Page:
Light stays green for 2021 Sydney Hobart
Published on November 24th, 2021
A diverse and competitive fleet will chase history in the 2021 Rolex Sydney Hobart Yacht Race, headlined by the battle for the Tattersall Cup and the introduction of the Two-Handed Division.
Six Australian states and territories are represented in the fleet of 106 boats (NSW, Tasmania, Victoria, Queensland, South Australia and ACT), along with three international entries (Black Jack – Monaco; Maverick 49 – Guernsey; SHK Scallywag 100 – Hong Kong).
Matt Allen’s Botin 52 Ichi Ban is hoping to become only the third boat to win the Tattersall Cup (awarded to the overall winner on handicap) three times, having won the 2017 and 2019 editions of the race. Simon Kurts’ S&S 47 Love & War is one of the two boats on that elite list (Freya is the other) and will be one to watch if the breeze is strong and blowing from different directions.
“We have a chance of going back-to-back, but we will put that out of our minds – we’re pretty superstitious!” Allen said. “You need all the moons to align [to win the Tattersall Cup]. You need a terrific boat, a terrific crew, but you also need luck down Storm Bay and the Derwent River.”
The TP52s will again be expected to challenge for overall honors, with Matt Donald and Chris Townsend’s Gweilo (second to Ichi Ban in 2019) one of the form boats. Craig Neil has his sights on victory with Quest, a two-time overall winner (as Quest in 2008 for Bob Steel and Balance in 2015 for Paul Clitheroe), while Michael Pritchard’s Cookson 50 Oskana (overall winner under the name Victoire in 2013) could certainly be in contention.
Conditions may favor some of the smaller yachts, with the likes of Bruce Taylor’s Caprice 40 Chutzpah, Ed Psaltis’ Sydney 36 Midnight Rambler (Psaltis won the 1998 Sydney Hobart on his Hick 35 AFR Midnight Rambler) and Shane Kearns’ S&S34 White Bay 6 Azzurro in the mix.
The first ever champions of the Two-Handed Division will be crowned, with separate Line Honors and Overall trophies for the inaugural winners.
Rupert Henry’s custom-built Eora, a Lombard Class 40 he will sail with co-skipper Greg O’Shea, will head into the race as favorite, but faces pressure from the likes of the J/99s Disko Trooper_Contender Sailcloth (Jules Hall/ Jan Scholten) and Rum Rebellion (Shane Connelly/ Graeme Dunlop), Hip-Nautic (Jean-Pierre Ravanat/ John Tanton), Maverick (Rod Smallman/ Leeton Hulley), Salt Shaker (Peter Franki/ Drew Jones), and Speedwell (Campbell Geeves/ Wendy Tuck).
Jen Linkova will race her Radford 12.2 Flat White with co-skipper Jason Cummings. “I saw the boat and I just fell in love, because she’s really beautiful,” Linkova said. “I can’t even say what I don’t like about her… except for the price!”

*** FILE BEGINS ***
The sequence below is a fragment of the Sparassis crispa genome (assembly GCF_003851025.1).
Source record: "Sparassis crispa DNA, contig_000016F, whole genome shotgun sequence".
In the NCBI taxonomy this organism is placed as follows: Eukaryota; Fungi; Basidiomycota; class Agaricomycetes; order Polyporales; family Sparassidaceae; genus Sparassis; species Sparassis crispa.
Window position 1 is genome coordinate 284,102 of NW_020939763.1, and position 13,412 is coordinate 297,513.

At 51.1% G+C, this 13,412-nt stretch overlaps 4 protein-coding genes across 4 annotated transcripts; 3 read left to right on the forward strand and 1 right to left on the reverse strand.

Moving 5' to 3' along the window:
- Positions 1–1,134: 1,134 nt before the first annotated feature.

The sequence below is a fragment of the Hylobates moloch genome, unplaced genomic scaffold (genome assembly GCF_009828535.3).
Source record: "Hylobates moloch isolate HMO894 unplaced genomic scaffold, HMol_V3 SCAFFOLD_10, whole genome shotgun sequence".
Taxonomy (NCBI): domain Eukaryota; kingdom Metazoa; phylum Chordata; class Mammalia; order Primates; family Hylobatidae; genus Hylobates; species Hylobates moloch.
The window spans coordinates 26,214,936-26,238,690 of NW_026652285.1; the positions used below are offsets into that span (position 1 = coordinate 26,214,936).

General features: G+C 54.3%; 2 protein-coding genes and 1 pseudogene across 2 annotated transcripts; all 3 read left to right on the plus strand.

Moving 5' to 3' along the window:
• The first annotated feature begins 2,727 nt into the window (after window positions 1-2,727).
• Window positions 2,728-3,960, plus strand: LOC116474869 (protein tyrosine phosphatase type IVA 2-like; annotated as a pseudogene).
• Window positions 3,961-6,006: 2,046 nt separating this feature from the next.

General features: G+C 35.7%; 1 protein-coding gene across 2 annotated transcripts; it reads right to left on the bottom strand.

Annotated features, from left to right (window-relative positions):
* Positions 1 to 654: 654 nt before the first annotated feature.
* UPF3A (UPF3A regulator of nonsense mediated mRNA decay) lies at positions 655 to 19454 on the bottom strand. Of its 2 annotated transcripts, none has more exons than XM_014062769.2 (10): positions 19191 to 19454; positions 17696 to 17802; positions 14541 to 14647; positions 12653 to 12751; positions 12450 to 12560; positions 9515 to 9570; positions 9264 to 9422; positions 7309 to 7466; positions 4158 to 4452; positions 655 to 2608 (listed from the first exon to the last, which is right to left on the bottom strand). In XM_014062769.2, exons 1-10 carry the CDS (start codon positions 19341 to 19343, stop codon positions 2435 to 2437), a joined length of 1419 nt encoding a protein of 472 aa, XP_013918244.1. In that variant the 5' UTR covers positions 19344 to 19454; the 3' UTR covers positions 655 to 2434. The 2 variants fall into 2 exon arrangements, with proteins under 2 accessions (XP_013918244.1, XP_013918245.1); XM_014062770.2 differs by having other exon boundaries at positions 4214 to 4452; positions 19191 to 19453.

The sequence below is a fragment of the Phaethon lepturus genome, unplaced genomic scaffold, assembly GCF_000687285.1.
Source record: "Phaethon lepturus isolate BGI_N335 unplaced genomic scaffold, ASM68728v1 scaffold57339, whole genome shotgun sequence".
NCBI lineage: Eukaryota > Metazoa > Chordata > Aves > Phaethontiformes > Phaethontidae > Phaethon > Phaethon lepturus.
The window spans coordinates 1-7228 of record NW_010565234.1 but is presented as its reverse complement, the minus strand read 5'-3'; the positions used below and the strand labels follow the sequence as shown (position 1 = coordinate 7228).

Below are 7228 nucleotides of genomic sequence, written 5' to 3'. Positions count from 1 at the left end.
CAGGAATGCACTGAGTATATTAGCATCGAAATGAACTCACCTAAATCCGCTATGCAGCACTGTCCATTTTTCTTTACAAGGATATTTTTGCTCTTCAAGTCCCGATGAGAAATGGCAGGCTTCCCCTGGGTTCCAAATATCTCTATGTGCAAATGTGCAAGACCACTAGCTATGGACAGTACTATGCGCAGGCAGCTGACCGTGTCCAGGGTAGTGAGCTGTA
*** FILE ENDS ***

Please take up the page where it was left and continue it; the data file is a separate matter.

When asked if owning a boat is like a marriage, Linkova quipped: “I think it would be much tougher to separate [from the boat]!”
Three super maxis will lead the charge for Line Honors victory in the 76th edition of the race: Peter Harburg’s Reichel/Pugh 100 Black Jack (Line Honors winner as Alfa Romeo in 2009), Christian Beck’s Juan-K 100 LawConnect (Line Honors winner as Perpetual LOYAL in 2016, when she broke the race record), and Seng Huang Lee’s Dovell 100 SHK Scallywag 100.
“I always watched the Sydney Hobart on TV as a kid and it was always a dream for me to one day race in it,” Beck said. “Once I did my first race, I decided I wanted to try to win it. We’re on the right trajectory.”
They will face stern competition from the 60-80 foot yachts, including Philip Turner’s Reichel/Pugh 66 Alive (the 2018 Rolex Sydney Hobart overall winner), Sean Langman’s Reichel/Pugh 69 Moneypenny, David Gotze’s Reichel/Pugh 63 No Limit, the Grant Wharington-led Botin 80 Stefan Racing, Anthony Johnston’s Reichel/Pugh 72 URM, David Griffith’s JV62 Whisper, and Jim Cooney’s Volvo 70 Willow.
“Planning for the race has been a truly collaborative effort as we adapt to the COVID-19 pandemic, ensuring we can conduct the race in compliance with any restrictions outlined by the NSW and Tasmanian State Governments,” said Noel Cornish AM, Commodore of the race organiser, Cruising Yacht Club of Australia. “We look forward to adding another chapter to the Sydney Hobart’s long and proud history.”
The oldest boat in the 2021 Rolex Sydney Hobart will be Annie Lawrence’s Halvorsen 36 Solveig, a Line Honors and Overall winner of the race, built in 1950.
The Army Sailing Club’s Jarkan 925 Gun Runner is the smallest boat in the fleet at just 9.2 metres. Skipper Murray Stewart will lead a crew of eight sailors, including up to four novices.
The 628nm Rolex Sydney Hobart Yacht Race will be the 76th edition in 2021 with a fleet of 94 boats that include three international entries. One hundred fifty seven teams set off in 2019 for the 75th edition, but since then the 2020 race was cancelled due to the pandemic and uncertainty has hovered this year.
From the start in Sydney Harbour, the fleet sails out into the Tasman Sea, down the south-east coast of mainland Australia, across Bass Strait (which divides the mainland from the island State of Tasmania), then down the east coast of Tasmania. At Tasman Island the fleet turns right into Storm Bay for the final sail up the Derwent River to the historic port city of Hobart.